In the learning theme, there are two sub-themes, 'cognition' and 'affective'. It is thought that the codes in these sub-themes might explain the reasons why the students in the TCbio group have lower achievement scores than the students in the Mbio group. In the cognition sub-theme, 'inefficient learning' (n = 6/10), 'transient learning' (n = 4/10), 'superficial learning' (n = 2/10), and ' rote learning' (n = 2/10) codes show that the students cannot constitute cognitive structure in terms of creation of core meaning of the subjects. Moreover, 'abstractness of the subjects' (n = 3/10) and ' difficulty in memorising' (n = 2/10) codes support this. Additionally, students' views pertain as follows. Student 3 (TCbio) noted: "...I do not know how can to say this...I can understand/take in mind a little bit at a time..." [sic]; Student 5 (TCbio) noted: ". I comprehended some basic concepts; however, generally, I cannot understand the subjects."; Student 8 (TCbio) noted: ".I can remember something but due to continuously writing I could not understand the subjects... If there were some pictures in the course, I would understand and remember. " are drawing a concrete picture that abstract subjects, supported by concrete models or pictures, provide effective teaching/learning. Another interesting code is the ' negative effect of unknown word on learning' (n = 4/10). Despite the fact that both students in the Mbio and TCbio groups worked on the same subjects (content), the students in the Mbio group have no opinions about the unknown words, compared to the students in the TCbio group. This finding is similar to the finding of a study conducted by Ayas, Çlepni and Akdeniz (1993). Ayas et al. (1993) stated that lots of concepts in the biology course are of English origin, and for this reason, students experience learning difficulties, not knowing the English origin of the words. Even if we share these opinions with them, this explanation is not enough, since students in the Mbio group cannot be seen to state similar views to those in the TCbio group. It is thought that the students in the TCbio group could not construct a holistic structure for the subjects, so they were unable to acquire the core meaning of concepts or terms, and consequently, experienced learning difficulties.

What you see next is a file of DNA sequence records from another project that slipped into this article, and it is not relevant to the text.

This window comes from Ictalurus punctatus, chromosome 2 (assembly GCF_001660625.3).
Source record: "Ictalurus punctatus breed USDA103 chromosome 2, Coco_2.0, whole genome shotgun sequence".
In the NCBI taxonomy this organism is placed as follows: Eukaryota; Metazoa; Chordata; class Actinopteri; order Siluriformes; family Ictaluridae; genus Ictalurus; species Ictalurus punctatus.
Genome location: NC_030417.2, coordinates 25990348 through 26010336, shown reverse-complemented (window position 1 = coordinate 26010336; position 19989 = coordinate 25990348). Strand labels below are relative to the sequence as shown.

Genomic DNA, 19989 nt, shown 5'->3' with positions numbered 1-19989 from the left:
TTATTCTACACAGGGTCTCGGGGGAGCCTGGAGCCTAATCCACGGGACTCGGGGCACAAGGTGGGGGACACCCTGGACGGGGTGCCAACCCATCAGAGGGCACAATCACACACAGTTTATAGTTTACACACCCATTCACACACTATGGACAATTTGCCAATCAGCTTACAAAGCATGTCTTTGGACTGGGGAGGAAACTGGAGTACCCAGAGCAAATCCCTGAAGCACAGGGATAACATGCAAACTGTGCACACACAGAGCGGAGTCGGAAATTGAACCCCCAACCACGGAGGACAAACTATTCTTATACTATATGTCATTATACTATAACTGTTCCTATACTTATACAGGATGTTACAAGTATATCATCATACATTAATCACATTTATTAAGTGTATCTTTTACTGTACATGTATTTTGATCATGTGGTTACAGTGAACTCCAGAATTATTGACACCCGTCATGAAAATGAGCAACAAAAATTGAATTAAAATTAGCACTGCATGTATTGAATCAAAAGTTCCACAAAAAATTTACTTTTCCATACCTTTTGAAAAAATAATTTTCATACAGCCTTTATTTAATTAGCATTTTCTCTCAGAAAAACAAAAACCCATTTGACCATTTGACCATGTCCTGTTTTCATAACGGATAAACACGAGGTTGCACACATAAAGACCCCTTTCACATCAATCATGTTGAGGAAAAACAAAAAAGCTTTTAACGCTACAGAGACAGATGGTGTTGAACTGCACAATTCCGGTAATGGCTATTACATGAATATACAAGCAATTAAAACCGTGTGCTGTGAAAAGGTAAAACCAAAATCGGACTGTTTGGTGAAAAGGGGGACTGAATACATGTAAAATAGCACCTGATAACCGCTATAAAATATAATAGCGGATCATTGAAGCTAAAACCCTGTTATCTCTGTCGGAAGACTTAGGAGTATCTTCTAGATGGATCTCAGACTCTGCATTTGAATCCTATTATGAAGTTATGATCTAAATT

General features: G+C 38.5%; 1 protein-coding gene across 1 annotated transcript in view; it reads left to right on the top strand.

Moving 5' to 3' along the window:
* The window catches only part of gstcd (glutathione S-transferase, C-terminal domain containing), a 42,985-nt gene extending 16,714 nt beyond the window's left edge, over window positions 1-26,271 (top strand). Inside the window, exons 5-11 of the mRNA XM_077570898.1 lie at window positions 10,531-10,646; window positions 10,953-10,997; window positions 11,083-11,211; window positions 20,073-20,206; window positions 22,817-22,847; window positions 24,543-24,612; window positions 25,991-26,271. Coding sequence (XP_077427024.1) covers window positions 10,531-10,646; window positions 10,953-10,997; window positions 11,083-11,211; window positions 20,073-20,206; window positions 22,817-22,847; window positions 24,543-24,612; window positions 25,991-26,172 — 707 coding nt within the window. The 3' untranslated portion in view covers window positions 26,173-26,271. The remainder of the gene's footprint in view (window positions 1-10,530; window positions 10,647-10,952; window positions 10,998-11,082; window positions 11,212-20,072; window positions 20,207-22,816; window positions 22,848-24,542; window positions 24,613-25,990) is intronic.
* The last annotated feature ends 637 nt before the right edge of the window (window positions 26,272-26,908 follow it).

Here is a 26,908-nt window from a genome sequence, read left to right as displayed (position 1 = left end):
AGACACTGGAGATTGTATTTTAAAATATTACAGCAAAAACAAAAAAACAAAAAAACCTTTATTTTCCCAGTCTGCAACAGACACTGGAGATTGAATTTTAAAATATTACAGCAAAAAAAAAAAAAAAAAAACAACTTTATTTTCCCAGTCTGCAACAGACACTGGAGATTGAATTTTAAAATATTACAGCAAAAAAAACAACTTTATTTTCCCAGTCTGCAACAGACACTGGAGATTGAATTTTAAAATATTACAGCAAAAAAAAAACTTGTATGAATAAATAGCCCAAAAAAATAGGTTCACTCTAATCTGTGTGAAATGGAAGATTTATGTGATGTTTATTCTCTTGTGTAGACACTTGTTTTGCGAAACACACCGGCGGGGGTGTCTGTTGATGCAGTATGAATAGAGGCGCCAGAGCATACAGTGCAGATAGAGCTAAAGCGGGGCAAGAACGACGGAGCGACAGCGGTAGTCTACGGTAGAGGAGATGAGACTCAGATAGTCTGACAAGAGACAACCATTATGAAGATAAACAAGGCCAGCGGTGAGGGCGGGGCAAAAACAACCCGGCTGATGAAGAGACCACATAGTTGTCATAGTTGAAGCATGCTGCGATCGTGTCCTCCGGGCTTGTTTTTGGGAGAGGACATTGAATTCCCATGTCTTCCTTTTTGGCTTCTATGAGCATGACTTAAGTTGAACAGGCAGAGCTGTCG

On the other hand, in the ' affective' sub-theme there are three different codes such as ' unable to concentrate on the course' (n = 7/10), ' less interest in the course' (n = 5/7), and 'having prejudgment towards the course' (n = 3/10). Accordingly, it is thought that the TCbio approach has insufficient structure in order to provide the requisite motivational factors for students. Moreover, Chen and Sun (2012) remarked that there are negative correlations between students' emotional characteristics and their learning performance. Finally, it is known that student learning is impossible in an environment that supports neither the cognitive nor affective structure of students (Alonso-Tapia & Pardo, 2006). Additionally, teaching and learning approaches that enable students to learn effectively should be taken into account.
Given the strength of the results of the present study, there are several significant proposals for both instructors and multimedia learning environment designers, especially for newly industrialized countries, such as Brazil, China, India, Malaysia, Mexico, the Philippines, South Africa, Thailand and Turkey. During the decision-making period pertaining to the teaching and learning approach to be used in the teaching-learning environment, the concretising of subjects, facilitating, and visualisation ought to be taken into consideration by instructors. Moreover, the approach should support learners' motivation and enjoyment. Rather than students continuously note-taking, instructors should prefer to have students take short notes during the teaching process. The meanings of the concepts should be presented as an aggregate.
Thus, students can acquire the meaning of concepts from their own knowledge structure, and in this way, students can learn meaningfully, rather than rote learn. As teaching of science subjects includes abstract things and concepts, the teaching /learning process can be better supported via multimedia enhanced materials.
In the process of designing a multimedia teaching and learning tool, designers ought to prefer dynamic visualisation techniques (simulation /animation) rather than static visualization. Moreover, apart from known multimedia design principles (modality, multiple representation, coherence etc.); and for teaching/learning tools, visually stimulating videos/animations should be used as both advance organisers and emotional-motivational supporters. On the other hand, the study focused on the achievement and views of the students. However, it is a generally known fact that affective characteristics of the student and learning styles may affect students' achievement and views. Therefore, further studies should take these characteristics into consideration. Additionally, it is thought that the results of further studies, which may benefit from a larger sample size, might reveal new insights in terms of understanding more clearly the validity of the results of a study of this kind.